Post # 1
Anyone know anything about cars? I was reading that in order for the title to be “rebuilt,” it was once “salvaged…” meaning 50-80% of the car was damaged at some point, but then repaired. Husband is looking at a car with a rebuilt title and I’m not too sure I want him buying it if it’s sustained a really bad car crash. I don’t want it to have endless repairs because something is still broken or, even worse, for it to be unsafe.
Post # 2
I wouldn’t buy one myself. If you do there are things that you need to watch out for. Make sure the repair shop is reliable, see if there is a warranty just in case something messes up in the near future, and also make sure your insurance company will cover a car with that title some don’t. I would also get an evaluation from a trusted mechanic if that’s possible too.
Post # 3
I think this depends on the law where you live. Where I am there are strict laws around cars that have been in an accident and all used cars are required to have a road worthy certificate in order to be sold.
So check into the laws for your area (or if you even have any) and use that as a guide. There are also good articles/forum posts online about this.
Post # 4
Your understanding is, by and large, correct. A salvaged car is one that may have been repaired but has suffered major damage to certain parts (such as the frame) that cannot be repaired to be as structurally sound as they once were.
You probably won’t end up with a constant stream of repairs if the car was fixed correctly, but it won’t be as safe as a non-salvaged car. I would suggest to your husband not to buy the car in question because his safety (and yours if riding in that car) is more important than saving some money. Also keep in mind that salvaged cars are difficult to sell and usually won’t be accepted as donations except for scrap. He’s better off buying a reliable used car, maybe one several years older, that isn’t salvaged.
Often, salvaged cars were totaled by insurance companies in crashes. Not all totaled cars are scrapped. Some are fixed and re-titled as salvaged. That’s the kind of car he could be buying. I wouldn’t do it.
Post # 5
I wouldn’t, for reasons listed by PPs.
Post # 6
I’m an insurance adjuster and I put those brands on vehicles all the time. Rebuilt means…. literally rebuilt from the ground up. You will likely have endless issues with the car, and just so you’re aware, your insurance costs will at least double. Insurers hate insuring rebuilt vehicles because of the issues they have. If you manage to find an insurer, it will be a very expensive policy.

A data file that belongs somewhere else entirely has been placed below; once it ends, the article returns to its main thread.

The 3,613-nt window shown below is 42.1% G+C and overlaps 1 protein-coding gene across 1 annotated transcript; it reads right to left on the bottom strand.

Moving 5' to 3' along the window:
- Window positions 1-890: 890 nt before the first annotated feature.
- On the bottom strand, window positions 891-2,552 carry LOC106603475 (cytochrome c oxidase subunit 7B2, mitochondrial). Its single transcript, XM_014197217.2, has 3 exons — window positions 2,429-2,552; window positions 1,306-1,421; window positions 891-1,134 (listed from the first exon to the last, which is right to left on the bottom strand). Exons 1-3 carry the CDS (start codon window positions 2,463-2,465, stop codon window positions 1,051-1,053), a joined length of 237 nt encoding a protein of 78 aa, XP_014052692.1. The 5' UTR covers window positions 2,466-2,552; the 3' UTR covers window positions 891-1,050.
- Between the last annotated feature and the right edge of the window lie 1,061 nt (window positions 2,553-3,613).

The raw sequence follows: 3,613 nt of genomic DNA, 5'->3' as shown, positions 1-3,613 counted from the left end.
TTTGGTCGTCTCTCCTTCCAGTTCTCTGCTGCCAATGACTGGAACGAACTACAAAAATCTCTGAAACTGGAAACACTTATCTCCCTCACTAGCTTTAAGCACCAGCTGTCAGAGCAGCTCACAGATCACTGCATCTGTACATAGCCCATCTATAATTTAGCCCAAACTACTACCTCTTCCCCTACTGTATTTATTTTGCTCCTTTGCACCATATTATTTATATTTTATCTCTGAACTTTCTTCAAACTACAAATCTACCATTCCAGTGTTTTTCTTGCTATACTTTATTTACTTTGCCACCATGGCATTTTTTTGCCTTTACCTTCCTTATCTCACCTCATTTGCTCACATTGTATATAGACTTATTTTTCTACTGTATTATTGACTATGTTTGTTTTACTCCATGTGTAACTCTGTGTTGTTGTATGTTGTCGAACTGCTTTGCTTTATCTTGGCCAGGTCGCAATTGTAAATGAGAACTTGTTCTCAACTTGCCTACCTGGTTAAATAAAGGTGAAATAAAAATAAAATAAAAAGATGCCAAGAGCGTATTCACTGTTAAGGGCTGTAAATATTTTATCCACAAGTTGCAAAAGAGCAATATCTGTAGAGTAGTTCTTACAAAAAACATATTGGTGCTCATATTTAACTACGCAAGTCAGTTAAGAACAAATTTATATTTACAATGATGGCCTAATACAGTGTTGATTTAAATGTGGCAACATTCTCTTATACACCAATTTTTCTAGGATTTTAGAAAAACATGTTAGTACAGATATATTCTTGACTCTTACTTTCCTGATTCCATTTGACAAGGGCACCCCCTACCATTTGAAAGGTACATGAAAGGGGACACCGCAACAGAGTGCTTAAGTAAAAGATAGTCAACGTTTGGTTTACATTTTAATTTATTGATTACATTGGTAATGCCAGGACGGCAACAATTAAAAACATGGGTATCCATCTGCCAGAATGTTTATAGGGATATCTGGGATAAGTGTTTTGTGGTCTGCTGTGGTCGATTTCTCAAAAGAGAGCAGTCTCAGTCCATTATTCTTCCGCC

Dont waste your money.
Post # 7
Are the terms “rebuilt” and “salvage” used interchangeably or are they two different types of title in your state?
I have seen numerous occasions in which a car was “totaled” by the insurance company when the damage was cosmetic, as in a fender bender.
The high cost of body work combined with the rapid depreciation of most vehicles creates just this scenario.
Once the insurance company declares it “totaled”, it receives some for of scarlet letter, ie salvage or whatever term is used in that state (if in the US). It is often the case that the vehicle escaped frame or mechanical damage and only requires nofy work, which can be very expensive.
State law will dictate what type of title a vehicle gets and that criterion may vary from state to state.
I totally agree about the insurance potentially bring a problem. Having owned a *salvage* title vehicle, I found it easy to add to my policy with no rate increases. The catch was that they would not provide collision coverage.
I think it’s good to make sure everyone is using the same nomenclature.
Post # 8
Anecdotally…I was in a bad accident where my air bag did not deploy as it should have. Afterwards the car technically was not considered totalled (ironically because the airbag hadn’t gone off…) but we salvaged it anyway. The car repair people we talked to were like “oh we’ll just reset the airbag warning light.” Um WHAT?! Like I could have died. But sure, just turn the light off and send it on to the next person…
Needless to say, no way in hell would I buy a car with a salvaged title.
Post # 9
Theres “salvage” and “irrepairable” titles. Salvage is a vehicle with light damage that could be used for parts, and irreparable is super heavy damage with no usable parts (parts cant be trusted if theres heavy damage on a vehicle). Either title will cause issues with your future insurance and may cause a potential safety issue if rebuilt for the road again.
Post # 10
We bought a salvage title vehicle for the dogs a few years ago. It’s original owner was the US Government. I don’t know whether all federal agencies do this, but, all that the dealer had from this particular department were sold with salvage title.
There was nothing wrong with the vehicle, it was never wrecked. That’s just how they sold them. Maybe it’s a liability issue, I dunno.
FWIW, this was in California.
The only insurance issue was not being able to get collision. It was fully covered for everything else without a rate increase. We didn’t care because we had gotten the thing so cheaply.